WTVY-TV Dothan, Ala.

Tuberville, Colleagues Demand Commerce Secretary Stop Delays on Existing Oil and Gas Leases, Increase Energy Production in the Gulf of Mexico

By Tommy Tuberville

WASHINGTON—U.S. Senator Tommy Tuberville (R-AL) along with Senators Richard Shelby (R-AL), Ted Cruz (R-TX), John Cornyn (R-TX), John Kennedy (R-LA), Bill Cassidy (R-LA), Roger Wicker (MS), Cindy Hyde-Smith (MS), John Barrasso (WY), John Thune (R-SD), Dan Sullivan (R-AK), Cynthia Lummis (R-WY), Jerry Moran (R-KS), Marsha Blackburn (R-TN), Mike Lee (R-UT), James Inhofe (R-OK), Roy Blunt (R-MO), James Lankford (OK), Shelley Moore Capito (R-WV), and Steve Daines (R-MT) sent a letter to President Biden’s Secretary of Commerce Gina Raimondo calling for the National Marine Fisheries Service (NMFS) to quickly issue permits required to bring additional production online from existing offshore federal oil and gas leases. These permits are currently delayed.

Alabama, Mississippi, Louisiana, and Texas receive a share of royalties from the leases in the Gulf of Mexico through the Gulf of Mexico Energy Security Act (GOMESA). GOMESA is unique to the Gulf of Mexico and without ongoing leases the revenue shared with the states would likely diminish.

The senators wrote: “While the Biden Administration and Members of Congress fault the domestic oil and gas industry for sitting idle on over 9,000 drilling permits and millions of acres in ‘inactive leases’, NMFS’s permitting delays represent one example of the Administration’s de facto ban on new drilling – impeding domestic oil and gas investment, exploration, and production.”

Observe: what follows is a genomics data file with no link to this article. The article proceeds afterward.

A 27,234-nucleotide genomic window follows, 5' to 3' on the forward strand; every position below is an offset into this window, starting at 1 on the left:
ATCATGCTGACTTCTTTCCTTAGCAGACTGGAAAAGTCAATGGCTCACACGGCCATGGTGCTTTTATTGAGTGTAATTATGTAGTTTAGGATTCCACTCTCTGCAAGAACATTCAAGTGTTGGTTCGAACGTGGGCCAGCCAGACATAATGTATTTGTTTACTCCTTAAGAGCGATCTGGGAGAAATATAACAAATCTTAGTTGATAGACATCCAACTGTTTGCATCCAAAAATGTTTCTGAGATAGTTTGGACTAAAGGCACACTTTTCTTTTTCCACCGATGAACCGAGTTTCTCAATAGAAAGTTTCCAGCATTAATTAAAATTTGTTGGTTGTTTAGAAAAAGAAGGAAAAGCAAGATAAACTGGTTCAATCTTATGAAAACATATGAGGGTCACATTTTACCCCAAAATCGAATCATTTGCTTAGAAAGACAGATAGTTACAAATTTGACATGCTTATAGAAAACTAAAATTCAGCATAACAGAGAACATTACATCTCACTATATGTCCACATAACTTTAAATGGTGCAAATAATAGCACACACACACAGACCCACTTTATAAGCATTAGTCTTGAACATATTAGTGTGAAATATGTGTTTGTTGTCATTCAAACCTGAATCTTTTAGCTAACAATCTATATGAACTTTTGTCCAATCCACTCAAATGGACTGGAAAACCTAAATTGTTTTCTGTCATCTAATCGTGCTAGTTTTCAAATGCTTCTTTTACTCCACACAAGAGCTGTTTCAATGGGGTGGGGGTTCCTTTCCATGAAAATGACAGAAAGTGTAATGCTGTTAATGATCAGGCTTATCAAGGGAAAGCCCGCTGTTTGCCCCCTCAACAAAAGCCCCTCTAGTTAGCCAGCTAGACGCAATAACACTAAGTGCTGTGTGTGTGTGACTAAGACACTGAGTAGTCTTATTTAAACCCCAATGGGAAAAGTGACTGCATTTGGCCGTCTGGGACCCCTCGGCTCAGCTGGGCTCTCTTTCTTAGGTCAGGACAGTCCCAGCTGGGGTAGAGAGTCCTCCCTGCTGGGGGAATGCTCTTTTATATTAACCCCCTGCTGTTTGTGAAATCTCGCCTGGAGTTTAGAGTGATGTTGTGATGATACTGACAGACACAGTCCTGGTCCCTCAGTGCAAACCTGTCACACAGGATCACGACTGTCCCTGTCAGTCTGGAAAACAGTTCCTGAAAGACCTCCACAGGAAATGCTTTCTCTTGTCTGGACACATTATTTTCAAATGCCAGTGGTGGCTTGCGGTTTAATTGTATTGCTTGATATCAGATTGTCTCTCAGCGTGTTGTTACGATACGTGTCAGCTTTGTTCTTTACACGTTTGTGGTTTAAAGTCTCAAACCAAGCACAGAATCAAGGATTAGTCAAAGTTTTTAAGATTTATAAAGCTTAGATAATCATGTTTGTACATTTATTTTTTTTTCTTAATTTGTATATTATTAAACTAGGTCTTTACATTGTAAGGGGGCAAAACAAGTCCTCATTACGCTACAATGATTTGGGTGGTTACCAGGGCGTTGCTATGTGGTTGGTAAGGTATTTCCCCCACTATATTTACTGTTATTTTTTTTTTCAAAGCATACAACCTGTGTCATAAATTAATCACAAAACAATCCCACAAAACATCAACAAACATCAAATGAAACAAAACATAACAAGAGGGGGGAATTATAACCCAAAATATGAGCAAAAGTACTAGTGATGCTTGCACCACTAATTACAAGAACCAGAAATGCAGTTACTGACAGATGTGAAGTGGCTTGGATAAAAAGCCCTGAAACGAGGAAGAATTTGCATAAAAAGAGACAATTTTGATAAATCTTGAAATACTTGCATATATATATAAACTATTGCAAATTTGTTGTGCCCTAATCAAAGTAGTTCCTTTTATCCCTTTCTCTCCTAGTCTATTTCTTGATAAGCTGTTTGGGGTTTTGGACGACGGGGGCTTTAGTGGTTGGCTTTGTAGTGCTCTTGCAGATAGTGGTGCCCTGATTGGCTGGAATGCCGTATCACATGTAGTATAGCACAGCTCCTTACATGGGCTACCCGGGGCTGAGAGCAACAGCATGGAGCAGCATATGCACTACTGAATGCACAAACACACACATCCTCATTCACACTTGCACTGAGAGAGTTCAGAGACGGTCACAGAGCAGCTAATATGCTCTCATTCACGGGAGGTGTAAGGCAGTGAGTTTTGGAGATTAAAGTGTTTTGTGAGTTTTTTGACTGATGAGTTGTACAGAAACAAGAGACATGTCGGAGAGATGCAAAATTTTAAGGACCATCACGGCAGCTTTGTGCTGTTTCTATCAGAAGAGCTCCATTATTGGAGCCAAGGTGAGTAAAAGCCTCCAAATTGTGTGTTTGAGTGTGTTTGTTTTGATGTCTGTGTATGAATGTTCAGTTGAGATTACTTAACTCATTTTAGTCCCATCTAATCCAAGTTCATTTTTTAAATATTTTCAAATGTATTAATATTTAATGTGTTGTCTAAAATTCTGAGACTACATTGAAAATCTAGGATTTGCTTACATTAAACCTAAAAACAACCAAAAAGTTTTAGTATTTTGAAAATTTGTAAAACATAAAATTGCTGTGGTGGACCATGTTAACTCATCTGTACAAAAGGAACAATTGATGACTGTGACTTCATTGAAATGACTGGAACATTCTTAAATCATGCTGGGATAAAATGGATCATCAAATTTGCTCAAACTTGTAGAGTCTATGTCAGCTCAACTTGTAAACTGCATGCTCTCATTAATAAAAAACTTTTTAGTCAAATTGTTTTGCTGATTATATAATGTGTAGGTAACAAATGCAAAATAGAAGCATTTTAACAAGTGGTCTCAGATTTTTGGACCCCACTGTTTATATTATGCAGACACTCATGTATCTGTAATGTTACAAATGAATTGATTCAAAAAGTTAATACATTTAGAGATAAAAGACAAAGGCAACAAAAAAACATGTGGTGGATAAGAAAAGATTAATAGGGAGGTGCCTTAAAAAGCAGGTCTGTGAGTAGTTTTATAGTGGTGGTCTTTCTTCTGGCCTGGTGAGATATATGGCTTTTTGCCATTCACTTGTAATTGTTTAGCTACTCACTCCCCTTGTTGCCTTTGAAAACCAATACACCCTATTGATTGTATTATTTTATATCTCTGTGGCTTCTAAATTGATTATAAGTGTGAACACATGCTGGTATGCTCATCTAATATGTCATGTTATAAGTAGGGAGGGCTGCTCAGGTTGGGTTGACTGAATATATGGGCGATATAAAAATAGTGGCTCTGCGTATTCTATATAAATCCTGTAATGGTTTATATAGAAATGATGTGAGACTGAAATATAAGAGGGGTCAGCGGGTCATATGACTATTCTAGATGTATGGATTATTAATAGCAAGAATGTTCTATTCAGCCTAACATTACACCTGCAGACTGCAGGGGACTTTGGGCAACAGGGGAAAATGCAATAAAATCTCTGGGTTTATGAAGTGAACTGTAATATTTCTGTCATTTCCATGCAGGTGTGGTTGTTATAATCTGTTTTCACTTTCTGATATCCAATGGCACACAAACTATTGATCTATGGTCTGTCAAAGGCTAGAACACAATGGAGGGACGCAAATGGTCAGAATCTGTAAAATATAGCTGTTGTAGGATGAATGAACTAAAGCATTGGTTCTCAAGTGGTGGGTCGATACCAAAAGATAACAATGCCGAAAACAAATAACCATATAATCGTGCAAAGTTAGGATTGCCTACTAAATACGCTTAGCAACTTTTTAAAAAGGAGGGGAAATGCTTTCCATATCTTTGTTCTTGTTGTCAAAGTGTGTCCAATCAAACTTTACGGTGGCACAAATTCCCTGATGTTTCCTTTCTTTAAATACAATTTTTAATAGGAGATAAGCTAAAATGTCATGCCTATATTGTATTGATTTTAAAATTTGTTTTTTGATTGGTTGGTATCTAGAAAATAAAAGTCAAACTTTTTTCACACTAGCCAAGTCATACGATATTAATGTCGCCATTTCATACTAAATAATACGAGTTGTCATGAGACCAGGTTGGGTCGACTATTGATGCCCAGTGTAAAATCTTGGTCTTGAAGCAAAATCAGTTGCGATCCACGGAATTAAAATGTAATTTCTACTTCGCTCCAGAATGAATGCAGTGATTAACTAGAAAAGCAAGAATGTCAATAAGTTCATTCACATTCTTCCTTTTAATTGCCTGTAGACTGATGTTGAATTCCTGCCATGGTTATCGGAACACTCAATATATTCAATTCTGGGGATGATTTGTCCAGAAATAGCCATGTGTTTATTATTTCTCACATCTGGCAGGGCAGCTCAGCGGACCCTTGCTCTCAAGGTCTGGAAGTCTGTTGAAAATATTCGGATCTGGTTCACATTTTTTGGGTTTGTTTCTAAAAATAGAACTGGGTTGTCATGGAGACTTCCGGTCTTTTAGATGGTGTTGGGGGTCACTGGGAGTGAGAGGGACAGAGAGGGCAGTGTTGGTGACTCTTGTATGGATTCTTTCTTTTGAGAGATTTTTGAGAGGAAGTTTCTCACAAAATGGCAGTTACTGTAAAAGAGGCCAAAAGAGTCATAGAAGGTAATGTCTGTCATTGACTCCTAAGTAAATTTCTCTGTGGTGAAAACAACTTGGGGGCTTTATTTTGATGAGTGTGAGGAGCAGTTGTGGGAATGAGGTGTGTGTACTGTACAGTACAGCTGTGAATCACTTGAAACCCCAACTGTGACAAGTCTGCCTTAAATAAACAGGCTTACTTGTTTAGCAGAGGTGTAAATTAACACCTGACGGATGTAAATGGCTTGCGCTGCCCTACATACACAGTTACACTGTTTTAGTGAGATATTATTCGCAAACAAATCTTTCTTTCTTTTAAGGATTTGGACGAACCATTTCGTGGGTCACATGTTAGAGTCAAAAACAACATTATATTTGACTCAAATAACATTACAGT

The letter notes that the delays are principally due to “three administration-made and admitted mistakes” caused by mathematic errors in calculating the number of endangered species in the Gulf of Mexico in a 2021 Final Rule governing offshore oil and gas exploration based on those faulty calculations.

The senators called on Secretary Raimondo to “expeditiously correct these errors by putting in place … tangible short-term solutions to stop any further permitting delays,” including an interim rule allowing permitting to continue, expeditiously issuing a new Final Rule to correct the miscalculations, and shifting resources to process permits under alternative mechanisms.

The senators added: “It is unacceptable that agency miscalculations have restricted access to safe, secure, and reliable domestic oil and gas production through substantial, unnecessary, and arbitrary permitting delays.”